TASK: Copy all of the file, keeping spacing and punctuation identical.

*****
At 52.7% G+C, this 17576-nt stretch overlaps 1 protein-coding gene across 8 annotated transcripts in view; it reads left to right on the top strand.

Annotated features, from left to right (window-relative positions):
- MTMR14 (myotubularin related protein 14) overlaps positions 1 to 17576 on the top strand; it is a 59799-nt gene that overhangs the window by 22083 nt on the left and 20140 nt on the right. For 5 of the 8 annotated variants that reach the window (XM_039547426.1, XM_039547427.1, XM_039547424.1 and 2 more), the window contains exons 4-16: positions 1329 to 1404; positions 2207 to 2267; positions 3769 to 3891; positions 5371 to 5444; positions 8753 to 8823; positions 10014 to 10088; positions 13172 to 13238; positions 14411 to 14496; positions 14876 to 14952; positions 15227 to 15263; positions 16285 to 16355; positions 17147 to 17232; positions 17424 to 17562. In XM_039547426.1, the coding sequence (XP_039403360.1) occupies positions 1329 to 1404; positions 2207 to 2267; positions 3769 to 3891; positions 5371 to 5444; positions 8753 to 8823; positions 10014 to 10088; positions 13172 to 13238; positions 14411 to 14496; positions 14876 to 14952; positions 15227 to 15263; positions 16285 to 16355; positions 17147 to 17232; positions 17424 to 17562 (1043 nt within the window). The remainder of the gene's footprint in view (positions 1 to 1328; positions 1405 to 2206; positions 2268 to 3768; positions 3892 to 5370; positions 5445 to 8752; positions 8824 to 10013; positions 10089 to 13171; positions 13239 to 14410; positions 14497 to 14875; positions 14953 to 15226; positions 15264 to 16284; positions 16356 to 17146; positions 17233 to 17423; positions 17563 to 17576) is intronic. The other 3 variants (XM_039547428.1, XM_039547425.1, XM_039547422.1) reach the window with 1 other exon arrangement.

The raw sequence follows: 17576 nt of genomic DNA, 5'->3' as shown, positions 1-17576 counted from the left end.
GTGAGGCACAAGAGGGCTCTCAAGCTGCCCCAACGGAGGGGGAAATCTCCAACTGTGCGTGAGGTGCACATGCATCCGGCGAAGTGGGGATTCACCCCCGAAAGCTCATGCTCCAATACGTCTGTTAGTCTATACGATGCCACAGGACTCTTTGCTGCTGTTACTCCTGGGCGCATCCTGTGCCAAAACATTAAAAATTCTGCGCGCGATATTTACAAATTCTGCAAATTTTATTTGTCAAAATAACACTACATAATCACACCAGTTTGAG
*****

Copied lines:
At 52.7% G+C, this 17576-nt stretch overlaps 1 protein-coding gene across 8 annotated transcripts in view; it reads left to right on the top strand.

Annotated features, from left to right (window-relative positions):
- MTMR14 (myotubularin related protein 14) overlaps positions 1 to 17576 on the top strand; it is a 59799-nt gene that overhangs the window by 22083 nt on the left and 20140 nt on the right. For 5 of the 8 annotated variants that reach the window (XM_039547426.1, XM_039547427.1, XM_039547424.1 and 2 more), the window contains exons 4-16: positions 1329 to 1404; positions 2207 to 2267; positions 3769 to 3891; positions 5371 to 5444; positions 8753 to 8823; positions 10014 to 10088; positions 13172 to 13238; positions 14411 to 14496; positions 14876 to 14952; positions 15227 to 15263; positions 16285 to 16355; positions 17147 to 17232; positions 17424 to 17562. In XM_039547426.1, the coding sequence (XP_039403360.1) occupies positions 1329 to 1404; positions 2207 to 2267; positions 3769 to 3891; positions 5371 to 5444; positions 8753 to 8823; positions 10014 to 10088; positions 13172 to 13238; positions 14411 to 14496; positions 14876 to 14952; positions 15227 to 15263; positions 16285 to 16355; positions 17147 to 17232; positions 17424 to 17562 (1043 nt within the window). The remainder of the gene's footprint in view (positions 1 to 1328; positions 1405 to 2206; positions 2268 to 3768; positions 3892 to 5370; positions 5445 to 8752; positions 8824 to 10013; positions 10089 to 13171; positions 13239 to 14410; positions 14497 to 14875; positions 14953 to 15226; positions 15264 to 16284; positions 16356 to 17146; positions 17233 to 17423; positions 17563 to 17576) is intronic. The other 3 variants (XM_039547428.1, XM_039547425.1, XM_039547422.1) reach the window with 1 other exon arrangement.

The raw sequence follows: 17576 nt of genomic DNA, 5'->3' as shown, positions 1-17576 counted from the left end.
GTGAGGCACAAGAGGGCTCTCAAGCTGCCCCAACGGAGGGGGAAATCTCCAACTGTGCGTGAGGTGCACATGCATCCGGCGAAGTGGGGATTCACCCCCGAAAGCTCATGCTCCAATACGTCTGTTAGTCTATACGATGCCACAGGACTCTTTGCTGCTGTTACTCCTGGGCGCATCCTGTGCCAAAACATTAAAAATTCTGCGCGCGATATTTACAAATTCTGCAAATTTTATTTGTCAAAATAACACTACATAATCACACCAGTTTGAG